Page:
One of the greatest crimes in horror fiction is KEW being next to out of print. Paperbacks of his second collection Why Not You and I start at 75 bucks on Amazon. Ridic. Centipede Press put out his collected horror in two extremely beautiful, limited, and expensive volumes, one of which is Where the Summer Ends. If you want to know what all the hoopla surrounding KEW is, this is the place to start. Some of my favorites: "The Fourth Seal," an incredible story about a brilliant doctor approached by One of the greatest crimes in horror fiction is KEW being next to out of print. Paperbacks of his second collection Why Not You and I start at 75 bucks on Amazon. Ridic. Centipede Press put out his collected horror in two extremely beautiful, limited, and expensive volumes, one of which is Where the Summer Ends. If you want to know what all the hoopla surrounding KEW is, this is the place to start. Some of my favorites: "The Fourth Seal," an incredible story about a brilliant doctor approached by a secret cabal of doctors whose knowlede of medicine is like centuries ahead of where we think it is, and they purposely keep the world's population sick in order to maintain their power. Very fucking cool. KEW had studied to be a doctor, I believe, and was turned off by the whole thing shortly into it. I wonder if he discoverd something like this, hahaha. "In the Pines," wow, super atmospheric and sad. I usually hate emo sad horror, but this worked out crazy well. A man and his estranged wife try to reconnect in a remote cabin in the wooded mountains, where the man becomes enamored with this ghostly woman who appears at night when he's up drunk alone, growing further and further apart from his wife. "Sticks," of course one of the most famous horror stories of the 20th century, and a pretty obvious influence for the look and feel of The Blair Witch Project. I think I've read this three times, and I think it's fucking incredible every time. A man discovers weird stick things wondering around in a forest just before getting shipped off to WW2, and finds a semi-abandoned house covered with occult symbols inside and meets something awful in the basement. Throughout the years these images haunt him, and he uses them in his professional illustrations for a magazine, and of course majorly bad shit starts to happen. "220 Swift" was a GREAT story about a lost tribe of degenerate, small people living underground. "Where the Summer Ends" was also just a fucking awesome story about, seriously, little fucking goblin things hiding in kudzu. I grew up in East Texas, which, even though it's more southern than western, still isn't really the "south," and I've only heard about kudzu from friends from the Carolinas. Sounds like some annoying shit. In short, you probably need to read this book if you want to get some of the best horror not only of the 70s and 80s, but ever.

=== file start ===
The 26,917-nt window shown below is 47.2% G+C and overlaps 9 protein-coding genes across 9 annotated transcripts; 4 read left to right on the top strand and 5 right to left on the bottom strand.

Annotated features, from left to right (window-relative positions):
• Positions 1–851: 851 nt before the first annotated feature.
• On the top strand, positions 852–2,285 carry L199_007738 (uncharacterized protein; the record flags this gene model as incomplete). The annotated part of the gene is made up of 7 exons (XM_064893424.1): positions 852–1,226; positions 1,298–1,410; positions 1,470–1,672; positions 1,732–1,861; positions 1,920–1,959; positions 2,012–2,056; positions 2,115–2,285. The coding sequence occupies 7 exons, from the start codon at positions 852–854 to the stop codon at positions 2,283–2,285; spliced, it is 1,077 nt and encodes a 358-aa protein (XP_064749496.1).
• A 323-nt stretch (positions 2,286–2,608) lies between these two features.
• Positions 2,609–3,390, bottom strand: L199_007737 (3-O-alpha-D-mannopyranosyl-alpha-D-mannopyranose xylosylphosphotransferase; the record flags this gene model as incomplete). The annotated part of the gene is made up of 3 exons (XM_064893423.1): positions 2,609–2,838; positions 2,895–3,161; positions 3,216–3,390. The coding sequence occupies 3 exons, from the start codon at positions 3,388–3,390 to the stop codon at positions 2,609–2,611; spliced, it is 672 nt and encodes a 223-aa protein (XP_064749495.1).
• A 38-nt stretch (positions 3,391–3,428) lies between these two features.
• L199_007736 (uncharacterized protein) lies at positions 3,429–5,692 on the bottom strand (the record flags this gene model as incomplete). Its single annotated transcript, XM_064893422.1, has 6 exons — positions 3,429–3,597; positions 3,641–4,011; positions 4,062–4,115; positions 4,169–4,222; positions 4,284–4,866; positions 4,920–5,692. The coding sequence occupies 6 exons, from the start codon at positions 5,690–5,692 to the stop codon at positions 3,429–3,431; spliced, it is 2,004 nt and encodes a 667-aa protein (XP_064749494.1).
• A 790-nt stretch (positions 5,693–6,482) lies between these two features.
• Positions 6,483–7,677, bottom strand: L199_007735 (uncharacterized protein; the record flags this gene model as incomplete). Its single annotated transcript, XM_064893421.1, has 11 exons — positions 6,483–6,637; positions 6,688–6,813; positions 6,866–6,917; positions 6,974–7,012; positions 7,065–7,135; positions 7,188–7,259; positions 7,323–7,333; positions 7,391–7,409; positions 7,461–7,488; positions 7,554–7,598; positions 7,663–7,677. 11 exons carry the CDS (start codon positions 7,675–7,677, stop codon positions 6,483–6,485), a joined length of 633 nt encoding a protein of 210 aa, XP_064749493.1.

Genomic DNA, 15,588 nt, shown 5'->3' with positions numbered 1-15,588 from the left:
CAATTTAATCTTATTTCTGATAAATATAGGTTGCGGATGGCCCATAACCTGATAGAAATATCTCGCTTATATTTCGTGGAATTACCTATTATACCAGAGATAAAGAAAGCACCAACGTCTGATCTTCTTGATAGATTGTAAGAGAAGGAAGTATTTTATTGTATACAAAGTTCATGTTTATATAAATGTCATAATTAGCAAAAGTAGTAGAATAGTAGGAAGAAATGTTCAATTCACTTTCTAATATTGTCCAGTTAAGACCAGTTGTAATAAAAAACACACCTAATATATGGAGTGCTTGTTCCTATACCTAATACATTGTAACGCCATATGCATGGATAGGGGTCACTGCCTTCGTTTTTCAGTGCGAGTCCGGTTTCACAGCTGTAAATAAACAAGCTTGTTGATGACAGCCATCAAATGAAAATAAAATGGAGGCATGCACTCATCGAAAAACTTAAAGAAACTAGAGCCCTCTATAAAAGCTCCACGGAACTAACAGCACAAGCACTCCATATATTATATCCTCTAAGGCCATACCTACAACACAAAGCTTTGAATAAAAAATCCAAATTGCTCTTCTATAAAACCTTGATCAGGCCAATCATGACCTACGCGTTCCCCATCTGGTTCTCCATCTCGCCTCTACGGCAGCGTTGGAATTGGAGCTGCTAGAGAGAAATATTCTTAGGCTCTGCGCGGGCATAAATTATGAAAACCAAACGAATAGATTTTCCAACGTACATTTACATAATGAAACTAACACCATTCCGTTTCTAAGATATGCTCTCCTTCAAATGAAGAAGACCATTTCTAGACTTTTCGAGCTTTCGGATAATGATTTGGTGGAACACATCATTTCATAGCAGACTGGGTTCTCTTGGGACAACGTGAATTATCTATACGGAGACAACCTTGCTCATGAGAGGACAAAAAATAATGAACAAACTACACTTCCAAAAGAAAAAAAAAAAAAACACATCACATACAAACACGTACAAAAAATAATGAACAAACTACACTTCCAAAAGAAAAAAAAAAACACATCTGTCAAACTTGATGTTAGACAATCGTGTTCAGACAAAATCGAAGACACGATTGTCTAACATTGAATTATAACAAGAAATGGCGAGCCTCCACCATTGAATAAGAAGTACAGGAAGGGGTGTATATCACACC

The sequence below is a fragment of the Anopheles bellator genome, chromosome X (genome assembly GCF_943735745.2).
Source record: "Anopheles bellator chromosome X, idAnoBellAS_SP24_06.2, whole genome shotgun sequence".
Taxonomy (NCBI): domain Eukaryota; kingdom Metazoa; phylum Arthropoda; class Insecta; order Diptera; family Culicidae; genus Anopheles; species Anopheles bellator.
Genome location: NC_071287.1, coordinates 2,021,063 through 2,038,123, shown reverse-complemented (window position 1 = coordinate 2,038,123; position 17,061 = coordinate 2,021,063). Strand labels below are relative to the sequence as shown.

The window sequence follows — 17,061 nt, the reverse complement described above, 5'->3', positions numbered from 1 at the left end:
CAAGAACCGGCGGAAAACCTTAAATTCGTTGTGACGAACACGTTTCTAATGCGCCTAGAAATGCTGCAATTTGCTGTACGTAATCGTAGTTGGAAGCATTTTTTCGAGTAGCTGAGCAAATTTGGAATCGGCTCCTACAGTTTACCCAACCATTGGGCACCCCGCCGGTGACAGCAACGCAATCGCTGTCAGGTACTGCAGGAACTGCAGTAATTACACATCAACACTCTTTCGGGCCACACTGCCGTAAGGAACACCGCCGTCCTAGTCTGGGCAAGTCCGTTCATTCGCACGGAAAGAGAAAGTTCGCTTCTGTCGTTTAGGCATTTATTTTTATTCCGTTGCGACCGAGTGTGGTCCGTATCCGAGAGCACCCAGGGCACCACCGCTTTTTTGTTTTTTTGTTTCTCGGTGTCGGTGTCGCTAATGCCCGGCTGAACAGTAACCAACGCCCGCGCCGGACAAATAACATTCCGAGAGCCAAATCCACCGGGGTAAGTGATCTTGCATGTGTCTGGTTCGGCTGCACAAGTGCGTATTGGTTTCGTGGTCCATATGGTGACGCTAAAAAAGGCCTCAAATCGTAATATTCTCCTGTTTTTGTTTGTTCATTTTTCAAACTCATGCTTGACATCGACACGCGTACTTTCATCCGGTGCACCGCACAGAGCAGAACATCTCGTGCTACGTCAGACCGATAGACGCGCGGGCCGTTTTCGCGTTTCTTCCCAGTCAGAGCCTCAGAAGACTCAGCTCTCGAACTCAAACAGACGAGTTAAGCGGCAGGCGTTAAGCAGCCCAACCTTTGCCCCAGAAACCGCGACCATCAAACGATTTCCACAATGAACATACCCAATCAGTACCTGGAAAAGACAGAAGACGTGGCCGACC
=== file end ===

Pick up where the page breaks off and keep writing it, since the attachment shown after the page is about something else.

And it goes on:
22. 4 out of 5

    Fatman

    A mixed bag of stories from one of horror's greats. I would recommend Walk on the Wild Side: The Best Horror Stories of Karl Edward Wagner, Volume 2 over this volume. A mixed bag of stories from one of horror's greats. I would recommend Walk on the Wild Side: The Best Horror Stories of Karl Edward Wagner, Volume 2 over this volume.

  23. 4 out of 5

    Joshua

    This collection was my first experience with KEW outside of his signature work within the sword & sorcery genre. And for as much as I enjoyed the literary adventures of Kane the barbarian, I find myself admitting that Wagner's true talent lay in the field of 'weird fiction.' This volume is an incredibly strong collection of Wagner at his peak and all but two of these stories are 5/5's for me. The creep factor runs high (very high in 'In the Pines', 'Where the Summer Ends', and '.220 Swift') thro This collection was my first experience with KEW outside of his signature work within the sword & sorcery genre. And for as much as I enjoyed the literary adventures of Kane the barbarian, I find myself admitting that Wagner's true talent lay in the field of 'weird fiction.' This volume is an incredibly strong collection of Wagner at his peak and all but two of these stories are 5/5's for me. The creep factor runs high (very high in 'In the Pines', 'Where the Summer Ends', and '.220 Swift') throughout and 'River of Night's Dreaming' incorporates one of the most deliciously unreliable narrators I've had the pleasure of running across. From little green men to rat-monkeys, ghost stories and Victorian S&M, these tales are unconventional, unsettling, and unparalleled. His genre-bending take on a favored horror trope in 'Beyond All Measure' also deserves mention. It's a damned shame that KEW's own internal demons drug him down before the age of fifty, as his immense talent and dark creativity bespoke a marvelous future for him and, by extension, for us as readers. Still, this stuff was the cream of the crop before he started faltering under the weight of self-destruction and I'll take what I can get. If you don't know who he is, he's worth seeking out if this sort of material is anywhere near your wheelhouse. High, high marks from me indeed.

  24. 5 out of 5

    Myrna Vega

    Want to read

  25. 4 out of 5

    KL

    Great collection of Wagner's short horror stories. Creepy, weird fiction that never lacks for scares. (Highly recommend 'Sticks'. Fans of HP Lovecraft will love this story.) Great collection of Wagner's short horror stories. Creepy, weird fiction that never lacks for scares. (Highly recommend 'Sticks'. Fans of HP Lovecraft will love this story.)

  26. 5 out of 5

    Philip Gelatt

  27. 5 out of 5

    Andrew Slater

  28. 4 out of 5

    OTIS

  29. 5 out of 5

    Jennifer

  30. 5 out of 5

    Stewart

Add a review

Your email address will not be published. Required fields are marked *

Loading...
We use cookies to give you the best online experience. By using our website you agree to our use of cookies in accordance with our cookie policy.